Sunday, May 16, 2010

St. Louis Lions – Real Colorado Foxes (15-05-2010)


Slightly less than a month ago I drove the 250 miles to Saint Louis (and back!) to see the newest ambitious soccer club in the US, AC Saint Louis, which provided an evening of unexpected Balkan atmosphere. At that time I didn’t know that there is actually another professional team in the Gateway City, which is starting its fifth season in the PDL, Heartland Division, the St. Louis Lions.


The Lions play at the Tony Glavin Soccer Complex in St. Peters, an affluent suburb northeast of St. Louis, named after and owned by the (Scottish) coach of the team. To say that the facilities are modest is an understatement. The ground has one stand, a ten-row bleacher, and tickets are sold (at $5) at a table with an umbrella. The small hall is closed to the public during games, and the concession stand in it sells a very small selection (the only warm thing were tiny hot dogs).


On this fairly cold and rainy spring day some 100 people had come out to see the season opener of the Lions; almost all friends and family of the players or of kids who play in the youth program. Understandably, no one had made the 1000+ mile trip from Highland Ranch to support the Real Colorado Foxes.


The game started furious, flowing from goal to goal, creating dozens of chances and semi-chances. Already in the 3rd minute the visitors scored their first goal: after a pass from the right the striker had an easy tip-in: 0-1. The next minutes saw chances for both sides, including a volley from 5 meters gone wide (Lions), a deflected shot cleared from the goal line (Foxes), and a dive from a striker (Lions) that was ignored by the good referee. Although the level of play was much lower than that at most other PDL games, such as the Dayton Dutch Lions, the game was quite entertaining.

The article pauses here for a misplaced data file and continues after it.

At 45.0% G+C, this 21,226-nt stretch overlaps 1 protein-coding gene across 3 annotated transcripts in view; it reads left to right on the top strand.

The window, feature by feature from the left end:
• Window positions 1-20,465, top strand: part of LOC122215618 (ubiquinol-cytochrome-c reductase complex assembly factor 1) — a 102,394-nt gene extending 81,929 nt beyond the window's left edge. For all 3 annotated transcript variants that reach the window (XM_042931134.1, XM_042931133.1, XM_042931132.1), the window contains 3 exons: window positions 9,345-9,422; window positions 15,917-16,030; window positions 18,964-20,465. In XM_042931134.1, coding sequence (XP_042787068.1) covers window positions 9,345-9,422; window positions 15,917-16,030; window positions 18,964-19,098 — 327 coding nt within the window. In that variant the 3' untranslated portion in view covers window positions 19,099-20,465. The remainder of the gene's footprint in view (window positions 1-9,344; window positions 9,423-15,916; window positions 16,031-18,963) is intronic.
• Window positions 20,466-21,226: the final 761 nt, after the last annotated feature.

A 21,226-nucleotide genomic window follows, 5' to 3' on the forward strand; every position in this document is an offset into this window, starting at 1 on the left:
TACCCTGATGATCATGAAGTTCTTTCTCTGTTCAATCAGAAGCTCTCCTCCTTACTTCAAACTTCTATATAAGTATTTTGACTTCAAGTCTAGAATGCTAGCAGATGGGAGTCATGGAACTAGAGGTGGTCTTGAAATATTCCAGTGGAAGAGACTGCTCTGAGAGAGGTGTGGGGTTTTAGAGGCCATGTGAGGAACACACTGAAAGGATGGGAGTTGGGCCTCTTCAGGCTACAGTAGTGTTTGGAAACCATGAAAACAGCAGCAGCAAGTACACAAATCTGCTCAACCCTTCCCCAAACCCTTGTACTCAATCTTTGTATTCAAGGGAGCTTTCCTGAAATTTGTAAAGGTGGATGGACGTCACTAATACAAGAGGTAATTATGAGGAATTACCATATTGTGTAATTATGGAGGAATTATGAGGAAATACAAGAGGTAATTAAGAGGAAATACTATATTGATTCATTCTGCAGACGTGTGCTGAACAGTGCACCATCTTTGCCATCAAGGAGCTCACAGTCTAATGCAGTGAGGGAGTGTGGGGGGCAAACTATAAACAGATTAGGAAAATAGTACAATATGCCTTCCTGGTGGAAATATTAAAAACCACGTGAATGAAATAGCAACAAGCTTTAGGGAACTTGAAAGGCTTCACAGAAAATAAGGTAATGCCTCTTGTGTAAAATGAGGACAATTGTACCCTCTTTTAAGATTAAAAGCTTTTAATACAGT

[ Video Here ]

In the 19th minute a Lions free kick is fumbled by the goalie and the rebound rolls slowly just wide of the post. This is followed by a couple of headers just over the goal and, ten minutes later, by a nice and volley which is saved by the Colorado goalie. From then the game becomes slower and poorer; the heavy soggy pitch is wearing the players out, particularly the guests, and the teams are stretched from box to box. In the 38th minute the Lions shoot hard at goal, but the Foxes goalie saves again. Half time score is 0-1.


During half time we are all invited to come on to the pitch and close all the holes. This is definitely a first and I happily participate. While walking around, and realizing that there are actually few holes on the pitch (I also now realize that I didn’t see many tackles), I see an injured player from the Foxes being treated on the side of the pitch.


The second half starts exactly as the first one, with a goal from the visitors in the third minute. A nifty though pass is easily finished: 0-2. Four minutes later the Foxes striker takes way too much time and shoots into the defender. The Lions now start to change many players and, although they keep fighting, the game is dominated by the much younger Foxes. After a couple of smaller chances, and some good saves from the Lions goalie, they get a penalty kick after a dumb hand ball.


The penalty kick is hard and bounces of the crossbar. This gives the Lions some new strength, while it further slows down the Foxes. They did create some half chances, but failed to score. In the end, the 0-2 victory of the Foxes was well deserved and didn’t even do full justice to the quality difference between the two teams.

This was in many ways a special game for me. First, it was the first time I visited a second team of a US city. Second, this was the most amateuristic setting of a first team I have ever visited. That said, I had a nice evening, despite the poor weather, and hope the Lions will profit from AC’s new success, rather than be put in its shadow.

1 comment:

pst. said...

Inviting the spectators to come on to the pitch at half-time and close all the holes, used to be a custom in Belgian youth soccer as well, remarkably enough. It makes you wonder where these customs originate and how they reproduce themselves.